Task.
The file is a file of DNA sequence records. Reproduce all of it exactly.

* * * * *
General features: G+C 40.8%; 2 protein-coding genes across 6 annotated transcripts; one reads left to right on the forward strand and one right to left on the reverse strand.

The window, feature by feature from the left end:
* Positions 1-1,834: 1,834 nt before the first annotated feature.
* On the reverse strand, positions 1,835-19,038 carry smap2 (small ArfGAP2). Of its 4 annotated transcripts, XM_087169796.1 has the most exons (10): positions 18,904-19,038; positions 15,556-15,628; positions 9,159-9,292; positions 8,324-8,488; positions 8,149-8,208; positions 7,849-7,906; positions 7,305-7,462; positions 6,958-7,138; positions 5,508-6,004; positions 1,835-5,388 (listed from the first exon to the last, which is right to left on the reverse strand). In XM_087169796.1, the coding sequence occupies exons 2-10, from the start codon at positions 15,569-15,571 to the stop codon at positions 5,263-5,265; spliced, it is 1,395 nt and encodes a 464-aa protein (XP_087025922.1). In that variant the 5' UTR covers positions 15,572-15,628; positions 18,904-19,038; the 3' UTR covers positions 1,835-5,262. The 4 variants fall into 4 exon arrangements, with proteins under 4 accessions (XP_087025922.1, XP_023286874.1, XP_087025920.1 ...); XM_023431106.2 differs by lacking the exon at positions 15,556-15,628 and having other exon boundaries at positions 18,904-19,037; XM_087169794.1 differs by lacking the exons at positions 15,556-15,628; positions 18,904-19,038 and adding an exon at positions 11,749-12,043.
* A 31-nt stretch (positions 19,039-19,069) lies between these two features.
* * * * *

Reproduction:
General features: G+C 40.8%; 2 protein-coding genes across 6 annotated transcripts; one reads left to right on the forward strand and one right to left on the reverse strand.

The window, feature by feature from the left end:
* Positions 1-1,834: 1,834 nt before the first annotated feature.
* On the reverse strand, positions 1,835-19,038 carry smap2 (small ArfGAP2). Of its 4 annotated transcripts, XM_087169796.1 has the most exons (10): positions 18,904-19,038; positions 15,556-15,628; positions 9,159-9,292; positions 8,324-8,488; positions 8,149-8,208; positions 7,849-7,906; positions 7,305-7,462; positions 6,958-7,138; positions 5,508-6,004; positions 1,835-5,388 (listed from the first exon to the last, which is right to left on the reverse strand). In XM_087169796.1, the coding sequence occupies exons 2-10, from the start codon at positions 15,569-15,571 to the stop codon at positions 5,263-5,265; spliced, it is 1,395 nt and encodes a 464-aa protein (XP_087025922.1). In that variant the 5' UTR covers positions 15,572-15,628; positions 18,904-19,038; the 3' UTR covers positions 1,835-5,262. The 4 variants fall into 4 exon arrangements, with proteins under 4 accessions (XP_087025922.1, XP_023286874.1, XP_087025920.1 ...); XM_023431106.2 differs by lacking the exon at positions 15,556-15,628 and having other exon boundaries at positions 18,904-19,037; XM_087169794.1 differs by lacking the exons at positions 15,556-15,628; positions 18,904-19,038 and adding an exon at positions 11,749-12,043.
* A 31-nt stretch (positions 19,039-19,069) lies between these two features.